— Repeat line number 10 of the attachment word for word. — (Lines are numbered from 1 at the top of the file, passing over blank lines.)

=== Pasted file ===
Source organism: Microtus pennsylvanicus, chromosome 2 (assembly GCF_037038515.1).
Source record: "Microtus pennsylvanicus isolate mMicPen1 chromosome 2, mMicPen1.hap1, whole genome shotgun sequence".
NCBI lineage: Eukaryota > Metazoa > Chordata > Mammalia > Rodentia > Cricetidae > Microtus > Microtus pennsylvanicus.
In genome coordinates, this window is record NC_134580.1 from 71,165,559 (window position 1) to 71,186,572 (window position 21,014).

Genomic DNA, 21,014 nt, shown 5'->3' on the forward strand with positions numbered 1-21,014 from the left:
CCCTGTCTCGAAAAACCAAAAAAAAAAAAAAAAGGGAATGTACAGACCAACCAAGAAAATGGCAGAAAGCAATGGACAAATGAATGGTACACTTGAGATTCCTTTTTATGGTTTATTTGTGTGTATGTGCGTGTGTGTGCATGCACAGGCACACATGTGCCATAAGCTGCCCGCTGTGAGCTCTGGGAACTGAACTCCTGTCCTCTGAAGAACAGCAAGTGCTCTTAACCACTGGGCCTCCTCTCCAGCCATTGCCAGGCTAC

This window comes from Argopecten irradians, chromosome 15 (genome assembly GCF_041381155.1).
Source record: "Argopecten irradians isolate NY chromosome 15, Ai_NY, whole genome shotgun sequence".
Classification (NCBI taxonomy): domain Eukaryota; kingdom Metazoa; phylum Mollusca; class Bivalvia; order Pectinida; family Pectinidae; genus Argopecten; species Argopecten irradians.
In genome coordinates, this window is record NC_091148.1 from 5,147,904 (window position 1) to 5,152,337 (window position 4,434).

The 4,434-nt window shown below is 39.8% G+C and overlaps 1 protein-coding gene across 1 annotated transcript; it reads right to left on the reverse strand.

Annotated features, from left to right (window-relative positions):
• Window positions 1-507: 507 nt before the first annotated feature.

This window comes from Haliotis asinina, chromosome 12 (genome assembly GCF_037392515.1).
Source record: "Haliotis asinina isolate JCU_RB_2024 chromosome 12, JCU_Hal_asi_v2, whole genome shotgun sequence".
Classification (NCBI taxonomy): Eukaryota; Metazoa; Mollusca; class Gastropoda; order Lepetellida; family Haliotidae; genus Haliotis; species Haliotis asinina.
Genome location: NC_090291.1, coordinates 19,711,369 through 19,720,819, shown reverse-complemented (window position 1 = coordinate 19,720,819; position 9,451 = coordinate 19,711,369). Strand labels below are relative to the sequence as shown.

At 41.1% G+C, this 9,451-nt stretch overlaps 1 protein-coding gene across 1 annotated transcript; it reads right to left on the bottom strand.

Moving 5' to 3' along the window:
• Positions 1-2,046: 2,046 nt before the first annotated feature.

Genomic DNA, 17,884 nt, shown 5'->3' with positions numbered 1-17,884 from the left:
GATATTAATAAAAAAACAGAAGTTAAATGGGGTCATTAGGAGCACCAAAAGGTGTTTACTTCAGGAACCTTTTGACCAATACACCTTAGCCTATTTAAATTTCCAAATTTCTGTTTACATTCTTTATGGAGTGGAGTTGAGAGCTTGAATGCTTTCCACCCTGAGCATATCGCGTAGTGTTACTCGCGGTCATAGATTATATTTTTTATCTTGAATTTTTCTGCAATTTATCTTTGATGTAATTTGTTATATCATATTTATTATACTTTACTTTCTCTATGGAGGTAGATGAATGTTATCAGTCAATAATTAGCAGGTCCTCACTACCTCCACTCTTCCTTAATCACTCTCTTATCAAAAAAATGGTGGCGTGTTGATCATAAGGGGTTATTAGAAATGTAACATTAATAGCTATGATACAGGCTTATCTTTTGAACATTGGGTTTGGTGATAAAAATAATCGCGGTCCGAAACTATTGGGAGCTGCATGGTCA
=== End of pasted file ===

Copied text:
In genome coordinates, this window is record NC_091148.1 from 5,147,904 (window position 1) to 5,152,337 (window position 4,434).